Unlocking Lovelock: Scientist, Inventor, Maverick celebrates the life and 70 year career of one of Britain's most important living scientists and inventors, offering a unique insight into his creative mind and achievements. Professor James Lovelock's career has spanned scientific fields as diverse as medicine, environmental science, atmospheric chemistry and space exploration. He is most famous for formulating the Gaia hypothesis - the idea that Earth is a self-regulating system - which has profoundly shaped the way many scientists think about the planet. The exhibition includes images of Lovelock's home laboratory where he conducted numerous scientific experiments, together with scientific notebooks, charts and data, manuscripts of books, articles and lectures, patent material, photographs, audio-visual material, offprints and examples of Lovelock's own rough scribblings. Prominent in the display is the electron capture detector, one of Lovelock's most important inventions, a device capable of detecting tiny concentrations of environmentally harmful compounds in the Earth's atmosphere. In 1967 he used it to measure the supposedly clean air blowing off the Atlantic onto the west coast of Ireland and found that it contained CFCs, now known to cause ozone depletion. In addition, there is the watchmaker's lathe that Lovelock used to build many of his inventions and the home-made gas chromatography equipment that journeyed to the Antarctic and back, which proved crucial to scientists' current understanding of global atmospheric pollution. Science Museum until 9th April.
Richard Hamilton is the first retrospective to encompass the full scope of one of the most influential British artists of the 20th century. Richard Hamilton is widely regarded as a founding figure of pop art, and he continued to experiment and innovate over a career of 60 years. This exhibition explores his relationship to design, painting, photography and television, as well his engagement and collaborations with other artists. It features the groundbreaking installation 'Fun House'; a print of the era-defining 'Just What Is It That Makes Today's Homes So Different, So Appealing?'; and the depiction of Mick Jagger in 'Swingeing London 67'; as well as images looking at wider contemporary issues and political subjects, such as the Kent State shootings and the IRA 'dirty protests'; as well as figures like Margaret Thatcher and Tony Blair in works such as 'Treatment Room' and 'Shock and Awe'. Hamilton's interest in interiors, architecture and design is also represented by his depictions of everything from the Guggenheim Museum in New York to a classic Braun toaster. This show reflects the importance of his exhibition designs and installations, with key examples such as a recreation of his first installation 'Growth and Form', and 'Lobby', in which a painting of a hotel lobby is echoed by a column and staircase in the gallery room itself. Hamilton was also notable for his many collaborations with other artists, which include a life-long series of Polaroid portraits that he invited other artists to take of him, such as Francis Bacon, Andy Warhol and Roy Lichtenstein. This interest in the work of others can also be seen in his final computer-aided paintings, which were inspired by the Italian Renaissance masters. Tate Modern until 26th May.
Beautiful Science: Picturing Data, Inspiring Insight seeks to highlight how important a role diagrams have played in communicating scientific ideas. For many people, the rise of the infographic is linked to the digital age, yet this exhibition shows that scientists and statisticians have used images to explain data for centuries. The items on display run from a 17th century illustrated diagram to a moving infographic of currents in the world's oceans compiled by NASA. Among the highlights are the earliest piece in the show, Robert Fludd's 'Great Chain of Being', a visual representation of a hierarchically ordered universe from 1617; Eberhard Werner Happel's map charting the oceans' currents, based on the observations of contemporary explorers and mariners, from 1685; Edmond Halley's 'An Historical Account of the Trade Winds, and Monsoons', which was the first meteorological map in 1686; William Farr's 'Temperature And Mortality Of London', charting cycles of temperature and cholera deaths for 1840-1850; John Snow's plotting of the 1854 London cholera infections in Soho, which revealed they stemmed from a public water pump in Broad Street; Florence Nightingale's 'Rose Diagram' from 1858, showing that significantly more deaths in the Crimean War were due to poor hospital conditions than battlefield wounds; Ernst Haeckel's 'The Pedigree of Man', organising all life on Earth into trees, inspired by the ideas of Charles Darwin, from 1879; and the Epidemic Planet chart, based on the Global Epidemic and Mobility model, which researchers used to accurately forecast the 2009 pandemic influenza outbreak. British Library until 26th May.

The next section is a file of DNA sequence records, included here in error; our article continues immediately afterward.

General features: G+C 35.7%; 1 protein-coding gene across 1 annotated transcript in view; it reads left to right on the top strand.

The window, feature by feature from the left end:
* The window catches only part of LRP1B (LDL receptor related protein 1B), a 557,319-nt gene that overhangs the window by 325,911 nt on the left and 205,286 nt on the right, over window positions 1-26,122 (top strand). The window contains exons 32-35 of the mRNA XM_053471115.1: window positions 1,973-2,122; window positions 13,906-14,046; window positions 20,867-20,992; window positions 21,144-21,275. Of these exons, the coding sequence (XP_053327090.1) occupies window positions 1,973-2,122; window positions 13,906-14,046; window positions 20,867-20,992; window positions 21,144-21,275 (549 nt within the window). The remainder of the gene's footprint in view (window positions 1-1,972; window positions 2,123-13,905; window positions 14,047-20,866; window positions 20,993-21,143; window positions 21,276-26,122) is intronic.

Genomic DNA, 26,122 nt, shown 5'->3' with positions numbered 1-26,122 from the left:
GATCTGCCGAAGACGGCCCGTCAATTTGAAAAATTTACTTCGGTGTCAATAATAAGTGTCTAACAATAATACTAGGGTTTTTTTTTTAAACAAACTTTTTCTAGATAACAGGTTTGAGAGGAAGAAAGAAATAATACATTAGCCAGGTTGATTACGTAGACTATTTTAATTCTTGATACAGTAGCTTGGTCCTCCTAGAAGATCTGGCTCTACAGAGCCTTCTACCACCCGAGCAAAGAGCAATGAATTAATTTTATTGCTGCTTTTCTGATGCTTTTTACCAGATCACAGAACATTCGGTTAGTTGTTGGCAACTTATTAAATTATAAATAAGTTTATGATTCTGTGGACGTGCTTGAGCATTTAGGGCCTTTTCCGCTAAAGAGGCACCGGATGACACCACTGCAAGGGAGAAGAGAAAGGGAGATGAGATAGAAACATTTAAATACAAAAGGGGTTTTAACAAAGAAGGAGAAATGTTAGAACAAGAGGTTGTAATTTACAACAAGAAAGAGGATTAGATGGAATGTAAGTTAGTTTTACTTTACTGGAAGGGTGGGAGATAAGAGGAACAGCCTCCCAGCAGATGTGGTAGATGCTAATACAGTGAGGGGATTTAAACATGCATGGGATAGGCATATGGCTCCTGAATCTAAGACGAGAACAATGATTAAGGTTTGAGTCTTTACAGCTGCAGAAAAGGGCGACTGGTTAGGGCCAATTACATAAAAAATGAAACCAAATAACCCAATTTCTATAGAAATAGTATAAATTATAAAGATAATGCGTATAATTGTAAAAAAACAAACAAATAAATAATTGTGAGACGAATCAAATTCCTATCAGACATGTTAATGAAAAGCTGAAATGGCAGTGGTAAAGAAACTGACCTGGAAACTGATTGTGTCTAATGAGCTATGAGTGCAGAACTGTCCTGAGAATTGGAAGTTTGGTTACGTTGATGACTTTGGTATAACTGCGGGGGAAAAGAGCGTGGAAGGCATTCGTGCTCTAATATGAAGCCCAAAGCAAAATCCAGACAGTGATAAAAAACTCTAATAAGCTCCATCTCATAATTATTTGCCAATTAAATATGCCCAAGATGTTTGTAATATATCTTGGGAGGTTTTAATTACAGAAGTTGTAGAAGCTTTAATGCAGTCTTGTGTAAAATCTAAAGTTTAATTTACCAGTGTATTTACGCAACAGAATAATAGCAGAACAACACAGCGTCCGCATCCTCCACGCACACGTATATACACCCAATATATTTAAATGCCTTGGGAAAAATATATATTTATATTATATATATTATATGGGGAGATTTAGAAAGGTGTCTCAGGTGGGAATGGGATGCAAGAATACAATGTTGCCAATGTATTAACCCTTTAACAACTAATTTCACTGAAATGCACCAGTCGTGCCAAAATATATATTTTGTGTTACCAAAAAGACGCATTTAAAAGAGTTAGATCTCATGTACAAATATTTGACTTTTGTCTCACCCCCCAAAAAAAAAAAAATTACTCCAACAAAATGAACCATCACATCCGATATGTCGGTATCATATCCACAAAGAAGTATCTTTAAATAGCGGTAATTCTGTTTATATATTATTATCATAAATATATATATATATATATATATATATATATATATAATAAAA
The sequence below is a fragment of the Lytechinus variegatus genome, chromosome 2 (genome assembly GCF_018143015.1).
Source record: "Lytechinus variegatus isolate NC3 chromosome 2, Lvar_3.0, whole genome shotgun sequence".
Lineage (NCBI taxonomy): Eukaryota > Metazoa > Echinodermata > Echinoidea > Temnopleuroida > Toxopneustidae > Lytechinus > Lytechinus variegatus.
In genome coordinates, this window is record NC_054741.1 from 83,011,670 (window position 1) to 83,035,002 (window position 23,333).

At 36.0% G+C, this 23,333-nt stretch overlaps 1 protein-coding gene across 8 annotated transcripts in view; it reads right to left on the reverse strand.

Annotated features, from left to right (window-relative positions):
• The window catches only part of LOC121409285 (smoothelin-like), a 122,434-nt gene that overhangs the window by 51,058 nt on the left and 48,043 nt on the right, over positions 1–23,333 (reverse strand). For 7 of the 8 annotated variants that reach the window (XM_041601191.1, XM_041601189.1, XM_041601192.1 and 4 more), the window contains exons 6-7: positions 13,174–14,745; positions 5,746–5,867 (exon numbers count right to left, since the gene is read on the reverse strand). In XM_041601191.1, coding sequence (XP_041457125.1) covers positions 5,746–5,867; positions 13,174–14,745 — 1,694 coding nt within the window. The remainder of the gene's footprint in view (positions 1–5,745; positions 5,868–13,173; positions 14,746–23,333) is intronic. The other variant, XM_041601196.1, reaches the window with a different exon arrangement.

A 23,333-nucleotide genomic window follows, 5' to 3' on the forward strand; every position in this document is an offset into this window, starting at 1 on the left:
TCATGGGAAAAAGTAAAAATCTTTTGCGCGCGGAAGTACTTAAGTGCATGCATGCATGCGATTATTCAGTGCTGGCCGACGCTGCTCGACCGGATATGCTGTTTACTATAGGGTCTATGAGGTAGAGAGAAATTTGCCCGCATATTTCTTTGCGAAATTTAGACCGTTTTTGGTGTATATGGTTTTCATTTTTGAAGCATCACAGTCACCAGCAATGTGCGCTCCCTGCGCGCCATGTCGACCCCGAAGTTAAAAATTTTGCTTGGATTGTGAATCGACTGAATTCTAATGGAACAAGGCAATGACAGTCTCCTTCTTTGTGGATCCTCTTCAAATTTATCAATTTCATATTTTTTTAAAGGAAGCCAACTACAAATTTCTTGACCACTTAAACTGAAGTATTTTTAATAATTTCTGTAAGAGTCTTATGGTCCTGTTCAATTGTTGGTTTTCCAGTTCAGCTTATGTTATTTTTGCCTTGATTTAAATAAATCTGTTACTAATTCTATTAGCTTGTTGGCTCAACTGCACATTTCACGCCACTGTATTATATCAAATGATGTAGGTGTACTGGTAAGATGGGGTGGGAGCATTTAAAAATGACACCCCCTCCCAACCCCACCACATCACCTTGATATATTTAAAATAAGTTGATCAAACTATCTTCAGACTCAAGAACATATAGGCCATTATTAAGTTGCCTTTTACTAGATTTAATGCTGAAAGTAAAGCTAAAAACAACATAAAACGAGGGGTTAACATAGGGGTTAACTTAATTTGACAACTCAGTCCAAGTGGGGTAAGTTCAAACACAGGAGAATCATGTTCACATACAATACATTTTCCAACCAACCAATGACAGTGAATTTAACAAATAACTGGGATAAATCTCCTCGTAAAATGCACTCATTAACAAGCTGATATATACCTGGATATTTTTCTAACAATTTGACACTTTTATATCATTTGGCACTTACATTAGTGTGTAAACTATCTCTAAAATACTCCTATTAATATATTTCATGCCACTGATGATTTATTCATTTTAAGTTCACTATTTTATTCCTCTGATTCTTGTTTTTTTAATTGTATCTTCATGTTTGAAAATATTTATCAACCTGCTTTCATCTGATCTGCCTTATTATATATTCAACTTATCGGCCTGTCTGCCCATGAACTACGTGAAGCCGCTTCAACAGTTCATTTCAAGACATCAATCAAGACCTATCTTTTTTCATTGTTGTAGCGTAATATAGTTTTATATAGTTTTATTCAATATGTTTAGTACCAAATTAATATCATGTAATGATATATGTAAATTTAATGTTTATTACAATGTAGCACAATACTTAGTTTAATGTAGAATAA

Ruin Lust offers a guide to the mournful, thrilling, comic and perverse uses of ruins in art from the 17th century to the present day. The exhibition explores ruination through both slow picturesque decay and abrupt apocalypse with works by over 100 artists. JMW Turner and John Constable were among those artists who toured Britain in search of ruins and picturesque landscapes, producing works such as Turner's 'Tintern Abbey: The Crossing and Chancel, Looking towards the East Window' and Constable's 'Sketch for Hadleigh Castle'. John Martin's 'The Destruction of Pompei and Herculaneum' recreates historical disaster, while Gustave Dore's engraving 'The New Zealander' shows a ruined London with the cracked dome of St Paul's Cathedral in the distance. Work provoked by the wars of the 20th century include Graham Sutherland's 'Devastation' series depicting the aftermath of the Blitz; and Jane and Louise Wilson's photographs of the Nazis' defensive Atlantic Wall along the north coast of France. Paul Nash's photographs of surreal architectural fragments in the 1930s and 40s, and Jon Savage's images of a desolate London in the late 1970s show how artists also view ruins as zones of potential, where the world must be rebuilt. Britain's ruinous heritage has been revisited and sometimes mocked by later artists. Keith Arnatt photographed the juxtaposition of historic and modern elements at picturesque sites for his deadpan series A.O.N.B. (Areas of Outstanding Natural Beauty); John Latham's sculpture 'Five Sisters Bing' was part of a project to turn post-industrial shale heaps in Scotland into monuments; and Rachel Whiteread's 'Demolished - B: Clapton Park Estate', shows the demolition of Hackney tower blocks, in which Modernist architectural dreams are destroyed. Tate Britain until 18th May.